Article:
Resonance in a choir setting is just as vital as for the solo singer – resonance improves sound quality. A choir with members with good resonance will naturally have a very pleasing sound.
So first of all what does improved and controlled resonance allow a choir or soloist to do? I can outline 5 things that resonance will do for your choir or vocal group:
Great resonance improves tonal quality and allows you to sing efficiently
The vocal tract which is made up of the larynx, the pharynx and mouth resonate to produce improved tone and higher sound levels. They can also act as a bit of a filter to dampen some frequencies. Good resonance allows a singer to convert breath energy to sound.
So what is Resonance exactly?
Resonance is a sound enhancer – it colours and amplifies your voice.
Sound is created when your breath passes over your vocal folds but resonance is created in the vocal tract which creates the colour and amplification of your voice.
In the simplest form the vocal tract is made up of three parts:
These three components can be termed ‘resonating chambers’ Air vibrates through all of these chambers at the same time. The shape and size of the vocal tract dictates the sound quality produced.
a. Oral and nasal pharynx
The oral pharynx is a fancy name for the space in your throat above your voicebox and vocal cords. The nasal pharynx is the space above the soft part of the back of your throat (vellum) reaching up towards your nasal cavity.
b. The nasal cavity
The nasal cavity is the space behind your nose which includes the sinuses (cave like spaces in the bones of the scull. You’ll notice when you have a cold and your sinuses are blocked the sound of your voice changes. This is because the vibration in the sinuses is reduced due to congestion. For me I struggle with sinusitis year long and need to use nasal sprays and cortisol injections to control inflammation of this area due to allergies.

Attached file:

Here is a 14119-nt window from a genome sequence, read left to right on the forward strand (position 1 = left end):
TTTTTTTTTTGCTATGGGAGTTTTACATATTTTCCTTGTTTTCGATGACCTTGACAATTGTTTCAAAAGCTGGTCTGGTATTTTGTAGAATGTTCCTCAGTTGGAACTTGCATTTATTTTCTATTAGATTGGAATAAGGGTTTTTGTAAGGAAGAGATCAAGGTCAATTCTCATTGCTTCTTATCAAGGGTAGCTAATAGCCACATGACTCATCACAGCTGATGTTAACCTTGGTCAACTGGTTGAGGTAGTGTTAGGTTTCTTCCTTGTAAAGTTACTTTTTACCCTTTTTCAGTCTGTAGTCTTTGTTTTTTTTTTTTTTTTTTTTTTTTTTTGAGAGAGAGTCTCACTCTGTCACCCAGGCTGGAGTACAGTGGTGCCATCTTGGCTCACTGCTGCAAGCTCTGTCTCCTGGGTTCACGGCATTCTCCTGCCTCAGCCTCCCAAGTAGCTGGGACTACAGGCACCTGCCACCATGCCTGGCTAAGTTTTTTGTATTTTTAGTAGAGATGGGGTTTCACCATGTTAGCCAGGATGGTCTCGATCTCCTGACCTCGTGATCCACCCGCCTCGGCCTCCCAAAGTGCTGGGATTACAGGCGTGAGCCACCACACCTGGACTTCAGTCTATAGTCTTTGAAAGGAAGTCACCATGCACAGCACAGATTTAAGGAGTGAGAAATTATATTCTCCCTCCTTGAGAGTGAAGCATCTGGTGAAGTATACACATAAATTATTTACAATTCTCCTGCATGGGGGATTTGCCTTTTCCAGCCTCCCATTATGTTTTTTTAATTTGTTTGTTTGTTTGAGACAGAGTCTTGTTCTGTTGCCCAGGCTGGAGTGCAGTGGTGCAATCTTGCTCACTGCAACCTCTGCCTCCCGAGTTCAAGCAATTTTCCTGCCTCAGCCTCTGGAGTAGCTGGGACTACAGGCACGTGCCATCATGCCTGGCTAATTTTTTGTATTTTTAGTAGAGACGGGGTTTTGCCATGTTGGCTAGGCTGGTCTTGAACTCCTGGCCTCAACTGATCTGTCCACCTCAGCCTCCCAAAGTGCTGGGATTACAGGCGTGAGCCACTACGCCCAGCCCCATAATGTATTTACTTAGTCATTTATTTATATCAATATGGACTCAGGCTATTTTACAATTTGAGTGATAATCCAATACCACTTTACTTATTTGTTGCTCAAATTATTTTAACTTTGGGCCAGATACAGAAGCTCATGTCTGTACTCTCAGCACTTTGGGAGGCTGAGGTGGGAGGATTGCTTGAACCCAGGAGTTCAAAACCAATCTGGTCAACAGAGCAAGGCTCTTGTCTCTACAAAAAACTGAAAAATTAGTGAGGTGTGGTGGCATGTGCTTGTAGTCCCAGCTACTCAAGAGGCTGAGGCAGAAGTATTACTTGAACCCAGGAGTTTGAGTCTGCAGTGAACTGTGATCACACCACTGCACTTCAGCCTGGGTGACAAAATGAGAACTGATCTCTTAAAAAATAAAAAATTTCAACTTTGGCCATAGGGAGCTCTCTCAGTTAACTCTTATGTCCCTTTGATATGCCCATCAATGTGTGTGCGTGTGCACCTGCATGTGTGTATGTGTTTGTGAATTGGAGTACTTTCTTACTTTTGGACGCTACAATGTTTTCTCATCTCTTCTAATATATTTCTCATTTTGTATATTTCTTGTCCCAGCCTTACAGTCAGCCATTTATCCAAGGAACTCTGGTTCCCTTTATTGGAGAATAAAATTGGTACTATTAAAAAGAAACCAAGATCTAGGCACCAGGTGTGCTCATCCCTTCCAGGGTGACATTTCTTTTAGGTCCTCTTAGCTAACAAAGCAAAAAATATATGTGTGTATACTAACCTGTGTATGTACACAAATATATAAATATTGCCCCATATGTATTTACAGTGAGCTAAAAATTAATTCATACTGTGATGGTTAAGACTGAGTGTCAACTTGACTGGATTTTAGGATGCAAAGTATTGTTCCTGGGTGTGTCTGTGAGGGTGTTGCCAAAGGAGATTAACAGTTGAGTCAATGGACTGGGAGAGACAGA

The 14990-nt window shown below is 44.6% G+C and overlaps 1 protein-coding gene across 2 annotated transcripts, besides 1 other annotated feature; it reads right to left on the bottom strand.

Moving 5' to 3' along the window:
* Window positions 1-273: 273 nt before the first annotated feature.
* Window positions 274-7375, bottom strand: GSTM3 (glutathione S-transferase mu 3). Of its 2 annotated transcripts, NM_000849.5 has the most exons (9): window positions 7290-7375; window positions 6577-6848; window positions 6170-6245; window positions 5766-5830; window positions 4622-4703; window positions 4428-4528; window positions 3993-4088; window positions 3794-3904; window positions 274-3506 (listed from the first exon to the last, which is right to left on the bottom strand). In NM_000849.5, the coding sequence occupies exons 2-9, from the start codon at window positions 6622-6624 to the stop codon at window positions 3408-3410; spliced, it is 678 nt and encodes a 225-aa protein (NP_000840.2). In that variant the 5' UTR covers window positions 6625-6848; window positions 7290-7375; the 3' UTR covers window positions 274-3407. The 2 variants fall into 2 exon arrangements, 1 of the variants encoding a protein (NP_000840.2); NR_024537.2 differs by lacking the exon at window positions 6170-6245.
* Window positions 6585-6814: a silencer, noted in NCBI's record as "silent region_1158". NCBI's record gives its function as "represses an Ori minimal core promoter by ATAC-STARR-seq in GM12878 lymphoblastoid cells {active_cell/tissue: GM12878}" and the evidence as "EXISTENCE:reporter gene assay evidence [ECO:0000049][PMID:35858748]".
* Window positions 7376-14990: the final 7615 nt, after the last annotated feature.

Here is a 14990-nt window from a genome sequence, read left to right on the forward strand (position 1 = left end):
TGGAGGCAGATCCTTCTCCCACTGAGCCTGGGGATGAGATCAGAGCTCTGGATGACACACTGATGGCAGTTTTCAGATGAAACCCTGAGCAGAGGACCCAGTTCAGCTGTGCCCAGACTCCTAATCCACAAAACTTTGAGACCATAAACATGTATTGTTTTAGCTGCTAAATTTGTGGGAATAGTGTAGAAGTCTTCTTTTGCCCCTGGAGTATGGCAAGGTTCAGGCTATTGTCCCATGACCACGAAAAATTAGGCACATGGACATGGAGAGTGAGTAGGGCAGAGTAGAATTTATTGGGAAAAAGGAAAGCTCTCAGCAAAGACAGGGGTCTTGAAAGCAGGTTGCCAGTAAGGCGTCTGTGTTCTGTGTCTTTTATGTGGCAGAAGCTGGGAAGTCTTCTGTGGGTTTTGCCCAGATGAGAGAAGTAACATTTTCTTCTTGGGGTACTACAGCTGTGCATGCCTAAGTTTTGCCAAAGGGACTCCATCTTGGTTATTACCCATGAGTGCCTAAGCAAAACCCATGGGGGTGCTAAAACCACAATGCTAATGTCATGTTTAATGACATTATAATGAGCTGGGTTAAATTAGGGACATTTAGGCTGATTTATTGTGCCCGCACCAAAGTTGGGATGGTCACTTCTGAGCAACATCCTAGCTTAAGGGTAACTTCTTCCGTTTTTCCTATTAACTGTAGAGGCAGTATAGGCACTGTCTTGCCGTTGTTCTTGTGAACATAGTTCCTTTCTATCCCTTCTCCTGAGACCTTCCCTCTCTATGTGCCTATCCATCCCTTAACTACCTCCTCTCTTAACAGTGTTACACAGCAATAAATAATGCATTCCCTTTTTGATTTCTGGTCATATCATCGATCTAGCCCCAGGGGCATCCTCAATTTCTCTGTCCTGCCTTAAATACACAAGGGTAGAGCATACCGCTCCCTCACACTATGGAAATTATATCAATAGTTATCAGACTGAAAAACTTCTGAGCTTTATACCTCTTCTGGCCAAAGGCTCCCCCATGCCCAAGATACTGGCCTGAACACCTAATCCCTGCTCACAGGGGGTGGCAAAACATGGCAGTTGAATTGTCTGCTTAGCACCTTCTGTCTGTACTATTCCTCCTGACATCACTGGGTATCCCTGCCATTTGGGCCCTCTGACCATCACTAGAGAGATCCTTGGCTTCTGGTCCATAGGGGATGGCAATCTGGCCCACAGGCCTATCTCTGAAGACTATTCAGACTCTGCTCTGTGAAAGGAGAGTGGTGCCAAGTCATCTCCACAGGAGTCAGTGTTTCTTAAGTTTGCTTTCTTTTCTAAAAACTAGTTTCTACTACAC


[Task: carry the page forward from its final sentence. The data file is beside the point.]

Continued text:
c. The mouth
Finally the mouth is a big contributor to the colour and amplification of your voice. This is because of the many shapes the mouth can take and also the soft pallet or vellum. When you yawn your vellum lifts and stretches back into the throat. Just by patiently saying some vowels sounds like Ah, Ay, Ee, Oh and oo you can feel all the different shapes the mouth makes to produce these sounds.
Vibration is the sensation created when proper resonance is induced. Vibration occurs in the chest and in the sinuses. At certain frequencies you will feel vibration in the bones of your face and chest. Try singing ‘mm’ quite low in your register and place your hand on your chest and forehead. You’ll feel vibrations in the chest and a buzzing sensation around the ligs. Change the sound to a higher ‘oo’ sound and you will feel the vibration lift into the head and little or no vibration in the chest. Try it with your eyes closed and focus on where the vibrations are sitting.
In the next blog I will give you some practical exercises to help you achieve resonance and experience vibrations for yourself – so keep an eye out for that one.
Melbourne Contemporary Choir
Jason or (Jase) as he likes to be called is Founder & Creative Director of Melbourne Contemporary Choir (MCCHOIR) and is a passionate musician who wants to bring his love for music to a broader audience.
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Ferrars Street Community Facility
129 Ferrars Street, Southbank
(entry from corner Douglas Street and Ferrars Street)
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